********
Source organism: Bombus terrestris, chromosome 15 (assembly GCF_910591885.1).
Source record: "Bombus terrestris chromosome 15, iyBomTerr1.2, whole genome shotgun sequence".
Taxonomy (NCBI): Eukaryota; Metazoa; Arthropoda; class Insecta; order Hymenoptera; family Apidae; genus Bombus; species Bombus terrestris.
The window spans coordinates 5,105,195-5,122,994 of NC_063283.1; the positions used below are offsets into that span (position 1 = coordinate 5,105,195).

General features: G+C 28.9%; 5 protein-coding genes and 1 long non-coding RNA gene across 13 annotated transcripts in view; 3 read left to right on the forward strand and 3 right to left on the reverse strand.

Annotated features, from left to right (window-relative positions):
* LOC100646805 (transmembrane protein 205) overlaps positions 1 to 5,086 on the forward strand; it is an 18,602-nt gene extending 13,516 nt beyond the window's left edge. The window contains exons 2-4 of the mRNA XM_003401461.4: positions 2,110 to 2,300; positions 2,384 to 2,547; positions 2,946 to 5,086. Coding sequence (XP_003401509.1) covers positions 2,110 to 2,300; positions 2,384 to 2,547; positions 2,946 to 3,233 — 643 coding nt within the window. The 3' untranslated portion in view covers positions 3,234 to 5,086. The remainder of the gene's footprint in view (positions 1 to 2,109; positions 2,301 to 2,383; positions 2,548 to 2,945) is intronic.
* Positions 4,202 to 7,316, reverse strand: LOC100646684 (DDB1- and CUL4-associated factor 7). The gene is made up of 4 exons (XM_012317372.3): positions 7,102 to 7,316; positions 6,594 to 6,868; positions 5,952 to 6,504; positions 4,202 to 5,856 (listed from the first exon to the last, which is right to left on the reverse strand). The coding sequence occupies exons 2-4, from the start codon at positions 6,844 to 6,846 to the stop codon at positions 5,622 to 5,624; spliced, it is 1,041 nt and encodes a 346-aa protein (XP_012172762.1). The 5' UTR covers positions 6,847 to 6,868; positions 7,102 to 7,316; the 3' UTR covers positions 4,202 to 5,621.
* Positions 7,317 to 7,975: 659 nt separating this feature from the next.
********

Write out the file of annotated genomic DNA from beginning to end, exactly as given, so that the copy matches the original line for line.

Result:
Source organism: Bombus terrestris, chromosome 15 (assembly GCF_910591885.1).
Source record: "Bombus terrestris chromosome 15, iyBomTerr1.2, whole genome shotgun sequence".
Taxonomy (NCBI): Eukaryota; Metazoa; Arthropoda; class Insecta; order Hymenoptera; family Apidae; genus Bombus; species Bombus terrestris.
The window spans coordinates 5,105,195-5,122,994 of NC_063283.1; the positions used below are offsets into that span (position 1 = coordinate 5,105,195).

General features: G+C 28.9%; 5 protein-coding genes and 1 long non-coding RNA gene across 13 annotated transcripts in view; 3 read left to right on the forward strand and 3 right to left on the reverse strand.

Annotated features, from left to right (window-relative positions):
* LOC100646805 (transmembrane protein 205) overlaps positions 1 to 5,086 on the forward strand; it is an 18,602-nt gene extending 13,516 nt beyond the window's left edge. The window contains exons 2-4 of the mRNA XM_003401461.4: positions 2,110 to 2,300; positions 2,384 to 2,547; positions 2,946 to 5,086. Coding sequence (XP_003401509.1) covers positions 2,110 to 2,300; positions 2,384 to 2,547; positions 2,946 to 3,233 — 643 coding nt within the window. The 3' untranslated portion in view covers positions 3,234 to 5,086. The remainder of the gene's footprint in view (positions 1 to 2,109; positions 2,301 to 2,383; positions 2,548 to 2,945) is intronic.
* Positions 4,202 to 7,316, reverse strand: LOC100646684 (DDB1- and CUL4-associated factor 7). The gene is made up of 4 exons (XM_012317372.3): positions 7,102 to 7,316; positions 6,594 to 6,868; positions 5,952 to 6,504; positions 4,202 to 5,856 (listed from the first exon to the last, which is right to left on the reverse strand). The coding sequence occupies exons 2-4, from the start codon at positions 6,844 to 6,846 to the stop codon at positions 5,622 to 5,624; spliced, it is 1,041 nt and encodes a 346-aa protein (XP_012172762.1). The 5' UTR covers positions 6,847 to 6,868; positions 7,102 to 7,316; the 3' UTR covers positions 4,202 to 5,621.
* Positions 7,317 to 7,975: 659 nt separating this feature from the next.